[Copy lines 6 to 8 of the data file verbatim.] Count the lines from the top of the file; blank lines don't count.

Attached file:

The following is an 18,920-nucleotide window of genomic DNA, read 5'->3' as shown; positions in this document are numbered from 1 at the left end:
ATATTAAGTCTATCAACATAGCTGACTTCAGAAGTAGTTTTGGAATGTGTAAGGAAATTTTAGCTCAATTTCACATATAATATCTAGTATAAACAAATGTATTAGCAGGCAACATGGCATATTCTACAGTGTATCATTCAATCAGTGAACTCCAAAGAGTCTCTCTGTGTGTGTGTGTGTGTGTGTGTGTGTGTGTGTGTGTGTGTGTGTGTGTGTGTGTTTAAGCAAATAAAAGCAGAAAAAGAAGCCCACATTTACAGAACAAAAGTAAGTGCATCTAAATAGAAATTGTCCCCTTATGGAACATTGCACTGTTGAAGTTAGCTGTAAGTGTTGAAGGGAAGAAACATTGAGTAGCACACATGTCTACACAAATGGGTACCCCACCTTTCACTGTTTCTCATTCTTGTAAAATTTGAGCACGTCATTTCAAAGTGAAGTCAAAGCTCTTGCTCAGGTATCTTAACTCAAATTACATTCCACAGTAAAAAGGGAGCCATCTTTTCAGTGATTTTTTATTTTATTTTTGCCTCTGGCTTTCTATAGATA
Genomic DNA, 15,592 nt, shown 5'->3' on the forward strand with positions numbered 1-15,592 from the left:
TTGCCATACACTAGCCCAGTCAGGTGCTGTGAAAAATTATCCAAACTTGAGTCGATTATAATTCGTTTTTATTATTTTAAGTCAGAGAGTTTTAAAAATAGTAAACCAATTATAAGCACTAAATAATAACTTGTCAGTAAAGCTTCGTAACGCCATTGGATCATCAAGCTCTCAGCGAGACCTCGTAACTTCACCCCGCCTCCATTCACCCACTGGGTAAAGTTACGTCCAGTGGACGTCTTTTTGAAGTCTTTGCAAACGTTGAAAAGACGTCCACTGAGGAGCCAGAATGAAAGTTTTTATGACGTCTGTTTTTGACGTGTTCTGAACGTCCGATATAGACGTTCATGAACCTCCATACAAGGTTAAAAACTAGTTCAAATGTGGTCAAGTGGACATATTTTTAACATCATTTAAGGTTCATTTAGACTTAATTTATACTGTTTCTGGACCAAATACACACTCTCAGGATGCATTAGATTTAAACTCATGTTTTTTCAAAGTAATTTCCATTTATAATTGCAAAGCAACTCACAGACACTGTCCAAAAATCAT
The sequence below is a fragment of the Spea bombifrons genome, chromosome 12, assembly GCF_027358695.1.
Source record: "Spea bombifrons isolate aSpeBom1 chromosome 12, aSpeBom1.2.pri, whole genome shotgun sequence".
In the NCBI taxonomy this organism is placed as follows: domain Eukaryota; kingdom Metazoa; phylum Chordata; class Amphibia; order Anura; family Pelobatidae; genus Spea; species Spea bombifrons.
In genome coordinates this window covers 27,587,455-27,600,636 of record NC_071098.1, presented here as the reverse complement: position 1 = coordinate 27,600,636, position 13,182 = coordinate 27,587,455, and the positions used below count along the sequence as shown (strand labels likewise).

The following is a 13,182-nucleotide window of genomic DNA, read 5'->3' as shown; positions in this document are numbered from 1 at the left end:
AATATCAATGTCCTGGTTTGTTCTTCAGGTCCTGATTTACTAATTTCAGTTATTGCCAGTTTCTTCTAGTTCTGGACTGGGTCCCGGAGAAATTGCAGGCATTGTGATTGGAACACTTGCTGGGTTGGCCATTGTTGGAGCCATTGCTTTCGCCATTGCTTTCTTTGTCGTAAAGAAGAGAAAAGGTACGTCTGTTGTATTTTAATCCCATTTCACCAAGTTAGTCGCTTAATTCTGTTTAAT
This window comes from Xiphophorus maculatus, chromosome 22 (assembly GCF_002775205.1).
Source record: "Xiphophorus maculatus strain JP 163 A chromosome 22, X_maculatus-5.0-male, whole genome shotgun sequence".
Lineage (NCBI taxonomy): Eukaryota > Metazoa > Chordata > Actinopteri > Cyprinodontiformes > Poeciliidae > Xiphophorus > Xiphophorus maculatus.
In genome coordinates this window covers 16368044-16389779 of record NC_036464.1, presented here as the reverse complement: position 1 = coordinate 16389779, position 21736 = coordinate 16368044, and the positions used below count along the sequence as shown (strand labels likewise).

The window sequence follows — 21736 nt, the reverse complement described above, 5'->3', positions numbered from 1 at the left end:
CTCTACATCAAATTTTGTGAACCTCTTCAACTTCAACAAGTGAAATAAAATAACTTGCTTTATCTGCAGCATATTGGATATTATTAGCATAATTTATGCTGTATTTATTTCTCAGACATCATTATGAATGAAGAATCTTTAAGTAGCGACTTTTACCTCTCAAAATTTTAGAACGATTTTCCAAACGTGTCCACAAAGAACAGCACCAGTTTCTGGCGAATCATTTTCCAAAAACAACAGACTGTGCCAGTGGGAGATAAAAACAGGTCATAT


Source record: "Spea bombifrons isolate aSpeBom1 chromosome 12, aSpeBom1.2.pri, whole genome shotgun sequence".
In the NCBI taxonomy this organism is placed as follows: domain Eukaryota; kingdom Metazoa; phylum Chordata; class Amphibia; order Anura; family Pelobatidae; genus Spea; species Spea bombifrons.
In genome coordinates this window covers 27,587,455-27,600,636 of record NC_071098.1, presented here as the reverse complement: position 1 = coordinate 27,600,636, position 13,182 = coordinate 27,587,455, and the positions used below count along the sequence as shown (strand labels likewise).